World renown British historian and author Norman Davies was feted here at the Embassy of the Republic of Poland on October 19, 2004. He debuted his latest of a series of acclaimed historical books dedicated to Poland- "Rising '44: The Battle for Warsaw". Ambassador Przemyslaw Grudzinski welcomed the guests, and extensive, related introductory remarks were delivered by widely-recognized CNN Correspondent David Ensor. Mr. Ensor recently produced the laudable CNN documentary "Warsaw Rising" on the occasion of it's 60th Anniversary this past August.
Mr. Davies spoke to the audience against a semi-circle backdrop of a score of large black and white photos, mounted on panels, captioned in both Polish and English, as designed by graphic artists Marek Mikulski and Maciej Mikulski. These tall, dramatic photo panels, in vivid and heart-wrenching detail, documented many different aspects of the 1944 Warsaw Uprising, and they constituted a major historical presentation unto themselves.
With the stage being thus set, Davies promptly set about explaining the reason he wrote the book: To document, commemorate and publicize the 60th Anniversary of this heroic but ill-fated major event of World War II that began on August 1, 1944 and raged on for 63 bloody, deadly days. He gave a brief overview of the Warsaw Uprising and how, with the obvious and recognized de-facto complicity of the communist Soviet Union, the Nazi German military forces methodically and maliciously reduced Warsaw to a heap of smoldering ruins and slaughtered approximately 200,000 Poles in the process. He titled the book "Rising 44" to provide a definite clarification for the Warsaw Uprising because it is frequently confused with, or mistaken for, the equally heroic and doomed Warsaw Ghetto Uprising of April, 1943 that lasted 27 days. The Ghetto Uprising was also brutally and totally suppressed by the Nazi Germans who had occupied and controlled Poland since they invaded and defeated it in September-October, 1939.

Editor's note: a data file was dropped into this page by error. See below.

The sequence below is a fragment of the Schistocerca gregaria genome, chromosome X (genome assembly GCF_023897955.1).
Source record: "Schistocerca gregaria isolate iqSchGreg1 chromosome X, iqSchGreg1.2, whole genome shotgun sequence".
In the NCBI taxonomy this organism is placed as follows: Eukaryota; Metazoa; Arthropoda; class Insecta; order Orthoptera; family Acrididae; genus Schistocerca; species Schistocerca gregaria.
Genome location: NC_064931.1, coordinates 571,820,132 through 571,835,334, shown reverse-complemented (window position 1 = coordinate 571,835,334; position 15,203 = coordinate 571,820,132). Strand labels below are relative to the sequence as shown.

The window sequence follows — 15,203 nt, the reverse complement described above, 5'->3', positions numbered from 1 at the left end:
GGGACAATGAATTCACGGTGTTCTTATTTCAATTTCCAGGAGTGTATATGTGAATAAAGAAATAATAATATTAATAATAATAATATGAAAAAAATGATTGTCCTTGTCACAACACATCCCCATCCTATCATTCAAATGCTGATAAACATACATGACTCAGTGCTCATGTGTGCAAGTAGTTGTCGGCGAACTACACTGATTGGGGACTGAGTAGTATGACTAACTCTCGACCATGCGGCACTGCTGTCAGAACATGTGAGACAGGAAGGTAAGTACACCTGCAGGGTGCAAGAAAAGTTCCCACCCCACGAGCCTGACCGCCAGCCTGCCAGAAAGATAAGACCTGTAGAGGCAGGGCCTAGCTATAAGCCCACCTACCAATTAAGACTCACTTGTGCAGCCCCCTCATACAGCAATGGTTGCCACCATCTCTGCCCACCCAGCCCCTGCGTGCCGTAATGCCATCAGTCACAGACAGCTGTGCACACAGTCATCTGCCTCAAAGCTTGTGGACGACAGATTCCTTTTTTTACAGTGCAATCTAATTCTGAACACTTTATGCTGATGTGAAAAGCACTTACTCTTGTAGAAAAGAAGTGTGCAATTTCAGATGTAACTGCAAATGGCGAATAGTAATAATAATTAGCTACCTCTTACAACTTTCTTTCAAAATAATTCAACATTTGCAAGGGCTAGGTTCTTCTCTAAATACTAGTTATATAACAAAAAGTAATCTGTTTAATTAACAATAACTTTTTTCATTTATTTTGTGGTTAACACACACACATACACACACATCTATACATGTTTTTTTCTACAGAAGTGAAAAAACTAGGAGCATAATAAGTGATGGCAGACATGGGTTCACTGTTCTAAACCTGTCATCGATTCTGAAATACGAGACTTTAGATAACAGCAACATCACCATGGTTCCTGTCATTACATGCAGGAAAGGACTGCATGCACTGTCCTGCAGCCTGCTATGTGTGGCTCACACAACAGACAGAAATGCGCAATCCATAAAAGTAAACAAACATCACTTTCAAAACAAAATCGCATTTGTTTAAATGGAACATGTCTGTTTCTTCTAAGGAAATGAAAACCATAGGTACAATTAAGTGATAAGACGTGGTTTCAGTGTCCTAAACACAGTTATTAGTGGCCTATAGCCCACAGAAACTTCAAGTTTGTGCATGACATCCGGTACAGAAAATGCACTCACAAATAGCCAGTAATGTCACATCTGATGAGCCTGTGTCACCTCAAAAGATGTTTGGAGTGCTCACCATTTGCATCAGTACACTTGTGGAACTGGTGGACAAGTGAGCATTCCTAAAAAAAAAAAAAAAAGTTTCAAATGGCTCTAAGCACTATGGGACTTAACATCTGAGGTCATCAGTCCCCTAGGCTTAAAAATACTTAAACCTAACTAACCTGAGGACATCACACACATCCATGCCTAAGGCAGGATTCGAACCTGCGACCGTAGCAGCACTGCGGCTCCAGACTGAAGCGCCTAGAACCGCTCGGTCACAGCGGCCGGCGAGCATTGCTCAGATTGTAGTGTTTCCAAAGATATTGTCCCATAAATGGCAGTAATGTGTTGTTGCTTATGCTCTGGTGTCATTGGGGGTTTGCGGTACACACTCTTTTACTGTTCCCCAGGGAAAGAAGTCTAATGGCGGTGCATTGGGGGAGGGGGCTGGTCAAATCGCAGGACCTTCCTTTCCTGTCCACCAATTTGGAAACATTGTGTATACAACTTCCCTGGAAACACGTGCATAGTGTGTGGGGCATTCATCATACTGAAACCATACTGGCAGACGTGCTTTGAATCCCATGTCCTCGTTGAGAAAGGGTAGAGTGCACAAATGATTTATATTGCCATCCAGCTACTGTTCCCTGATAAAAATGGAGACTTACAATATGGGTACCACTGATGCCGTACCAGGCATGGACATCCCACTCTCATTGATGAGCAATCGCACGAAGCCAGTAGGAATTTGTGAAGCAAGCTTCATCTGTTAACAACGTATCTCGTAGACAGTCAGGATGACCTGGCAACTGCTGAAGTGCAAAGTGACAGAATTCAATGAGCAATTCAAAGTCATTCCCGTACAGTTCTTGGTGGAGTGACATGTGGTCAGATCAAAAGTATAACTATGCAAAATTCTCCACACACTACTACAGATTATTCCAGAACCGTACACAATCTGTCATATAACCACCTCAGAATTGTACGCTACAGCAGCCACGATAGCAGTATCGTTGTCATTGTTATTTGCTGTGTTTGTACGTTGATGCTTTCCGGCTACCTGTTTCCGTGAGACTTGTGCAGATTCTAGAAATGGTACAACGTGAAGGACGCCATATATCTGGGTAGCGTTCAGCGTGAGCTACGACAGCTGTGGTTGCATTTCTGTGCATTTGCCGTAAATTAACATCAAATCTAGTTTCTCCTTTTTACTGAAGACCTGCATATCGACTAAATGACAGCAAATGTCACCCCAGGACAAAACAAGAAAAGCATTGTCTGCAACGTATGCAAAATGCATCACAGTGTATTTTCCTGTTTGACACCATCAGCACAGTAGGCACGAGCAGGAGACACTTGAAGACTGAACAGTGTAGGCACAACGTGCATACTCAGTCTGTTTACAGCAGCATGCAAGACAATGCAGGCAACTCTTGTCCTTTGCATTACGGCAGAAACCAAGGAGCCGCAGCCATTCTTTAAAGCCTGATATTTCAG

Davies continued that the Battle for Warsaw was largely forgotten and had become a non-event because of geo-politics and international accommodations between East and West in the post-WWII world. The total, criminal destruction of Warsaw and the unwarranted slaughtering of it's soldiers/citizens was not addressed at the 1945-49 Nuremburg War Crimes Tribunal that indicted Nazi German political and military leaders. This was because the Soviet Union, with their equally blood-stained hands, had become an ally of the West during the war and now would not allow any investigation or charging of the crime. The Soviets, thanks to the agreement of England and America, now dominated Poland both politically and militarily, very forcefully suppressing all mention and memory of the nationalistic 1944 Uprising as per their political agenda and communist ideology. They could not, absolutely would not, tolerate the timeless historical fact and extremely powerful patriotic concept of the "Fighting Poland" to rally and inspire the Poles yet again to fight for their freedom against the foreign occupier and oppressor. And this is exactly what the Soviet Union had now become in the place of defeated Nazi Germany.
Davies concluded his (enhanced) remarks by saying that it was not until 1989, with the peaceful overthrow of the Soviet imposed communist government by the Polish people, that the first monument was dedicated to the 1944 Uprising in the once again free and democratic Poland. And now, at the 60th Anniversary of the Warsaw Uprising, we also have a most worthy literary memorial commemorating it, thanks to the grand accomplishment of author Norman Davies.
Rising '44: The Battle for Warsaw, by Norman Davies